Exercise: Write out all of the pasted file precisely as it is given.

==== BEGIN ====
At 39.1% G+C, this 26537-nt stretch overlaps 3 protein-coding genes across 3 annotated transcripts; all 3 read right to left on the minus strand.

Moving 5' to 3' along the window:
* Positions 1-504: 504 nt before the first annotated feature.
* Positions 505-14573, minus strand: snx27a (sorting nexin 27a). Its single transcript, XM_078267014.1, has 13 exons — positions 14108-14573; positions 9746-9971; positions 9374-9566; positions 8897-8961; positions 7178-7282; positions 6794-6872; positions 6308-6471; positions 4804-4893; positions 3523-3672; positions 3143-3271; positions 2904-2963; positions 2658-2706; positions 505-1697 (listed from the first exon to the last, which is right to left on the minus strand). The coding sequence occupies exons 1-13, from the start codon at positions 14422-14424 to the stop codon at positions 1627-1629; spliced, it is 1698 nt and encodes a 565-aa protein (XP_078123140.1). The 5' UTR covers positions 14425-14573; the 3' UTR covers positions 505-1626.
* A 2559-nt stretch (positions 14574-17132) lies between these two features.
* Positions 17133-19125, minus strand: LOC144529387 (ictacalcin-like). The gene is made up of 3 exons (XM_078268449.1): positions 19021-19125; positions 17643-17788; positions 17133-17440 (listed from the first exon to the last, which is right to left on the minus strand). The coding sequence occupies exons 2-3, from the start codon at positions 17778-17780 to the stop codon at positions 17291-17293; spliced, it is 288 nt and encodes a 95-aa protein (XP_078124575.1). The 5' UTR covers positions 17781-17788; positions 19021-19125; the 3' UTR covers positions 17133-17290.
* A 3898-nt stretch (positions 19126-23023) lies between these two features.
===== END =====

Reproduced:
At 39.1% G+C, this 26537-nt stretch overlaps 3 protein-coding genes across 3 annotated transcripts; all 3 read right to left on the minus strand.

Moving 5' to 3' along the window:
* Positions 1-504: 504 nt before the first annotated feature.
* Positions 505-14573, minus strand: snx27a (sorting nexin 27a). Its single transcript, XM_078267014.1, has 13 exons — positions 14108-14573; positions 9746-9971; positions 9374-9566; positions 8897-8961; positions 7178-7282; positions 6794-6872; positions 6308-6471; positions 4804-4893; positions 3523-3672; positions 3143-3271; positions 2904-2963; positions 2658-2706; positions 505-1697 (listed from the first exon to the last, which is right to left on the minus strand). The coding sequence occupies exons 1-13, from the start codon at positions 14422-14424 to the stop codon at positions 1627-1629; spliced, it is 1698 nt and encodes a 565-aa protein (XP_078123140.1). The 5' UTR covers positions 14425-14573; the 3' UTR covers positions 505-1626.
* A 2559-nt stretch (positions 14574-17132) lies between these two features.
* Positions 17133-19125, minus strand: LOC144529387 (ictacalcin-like). The gene is made up of 3 exons (XM_078268449.1): positions 19021-19125; positions 17643-17788; positions 17133-17440 (listed from the first exon to the last, which is right to left on the minus strand). The coding sequence occupies exons 2-3, from the start codon at positions 17778-17780 to the stop codon at positions 17291-17293; spliced, it is 288 nt and encodes a 95-aa protein (XP_078124575.1). The 5' UTR covers positions 17781-17788; positions 19021-19125; the 3' UTR covers positions 17133-17290.
* A 3898-nt stretch (positions 19126-23023) lies between these two features.